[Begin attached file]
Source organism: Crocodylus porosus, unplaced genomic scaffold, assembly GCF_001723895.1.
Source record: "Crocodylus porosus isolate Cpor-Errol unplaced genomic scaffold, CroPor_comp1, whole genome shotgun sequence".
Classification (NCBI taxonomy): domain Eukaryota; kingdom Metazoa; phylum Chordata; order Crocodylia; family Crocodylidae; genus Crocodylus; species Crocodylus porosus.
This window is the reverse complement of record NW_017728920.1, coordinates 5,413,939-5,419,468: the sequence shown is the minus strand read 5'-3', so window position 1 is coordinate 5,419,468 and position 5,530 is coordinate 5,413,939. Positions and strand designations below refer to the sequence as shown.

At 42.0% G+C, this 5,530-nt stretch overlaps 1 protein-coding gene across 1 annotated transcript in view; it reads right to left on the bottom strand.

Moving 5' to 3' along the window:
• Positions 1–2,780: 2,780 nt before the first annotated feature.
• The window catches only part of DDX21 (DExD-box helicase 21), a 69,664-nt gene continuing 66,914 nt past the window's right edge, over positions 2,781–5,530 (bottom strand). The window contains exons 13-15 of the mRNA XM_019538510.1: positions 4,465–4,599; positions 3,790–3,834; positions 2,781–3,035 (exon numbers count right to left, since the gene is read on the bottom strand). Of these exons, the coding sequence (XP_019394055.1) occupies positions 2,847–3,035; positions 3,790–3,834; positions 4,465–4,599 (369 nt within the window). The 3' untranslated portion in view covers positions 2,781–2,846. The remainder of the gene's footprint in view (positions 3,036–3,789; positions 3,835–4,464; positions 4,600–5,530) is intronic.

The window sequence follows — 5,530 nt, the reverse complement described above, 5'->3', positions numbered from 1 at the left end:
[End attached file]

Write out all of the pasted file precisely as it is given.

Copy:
Source organism: Crocodylus porosus, unplaced genomic scaffold, assembly GCF_001723895.1.
Source record: "Crocodylus porosus isolate Cpor-Errol unplaced genomic scaffold, CroPor_comp1, whole genome shotgun sequence".
Classification (NCBI taxonomy): domain Eukaryota; kingdom Metazoa; phylum Chordata; order Crocodylia; family Crocodylidae; genus Crocodylus; species Crocodylus porosus.
This window is the reverse complement of record NW_017728920.1, coordinates 5,413,939-5,419,468: the sequence shown is the minus strand read 5'-3', so window position 1 is coordinate 5,419,468 and position 5,530 is coordinate 5,413,939. Positions and strand designations below refer to the sequence as shown.

At 42.0% G+C, this 5,530-nt stretch overlaps 1 protein-coding gene across 1 annotated transcript in view; it reads right to left on the bottom strand.

Moving 5' to 3' along the window:
• Positions 1–2,780: 2,780 nt before the first annotated feature.
• The window catches only part of DDX21 (DExD-box helicase 21), a 69,664-nt gene continuing 66,914 nt past the window's right edge, over positions 2,781–5,530 (bottom strand). The window contains exons 13-15 of the mRNA XM_019538510.1: positions 4,465–4,599; positions 3,790–3,834; positions 2,781–3,035 (exon numbers count right to left, since the gene is read on the bottom strand). Of these exons, the coding sequence (XP_019394055.1) occupies positions 2,847–3,035; positions 3,790–3,834; positions 4,465–4,599 (369 nt within the window). The 3' untranslated portion in view covers positions 2,781–2,846. The remainder of the gene's footprint in view (positions 3,036–3,789; positions 3,835–4,464; positions 4,600–5,530) is intronic.

The window sequence follows — 5,530 nt, the reverse complement described above, 5'->3', positions numbered from 1 at the left end: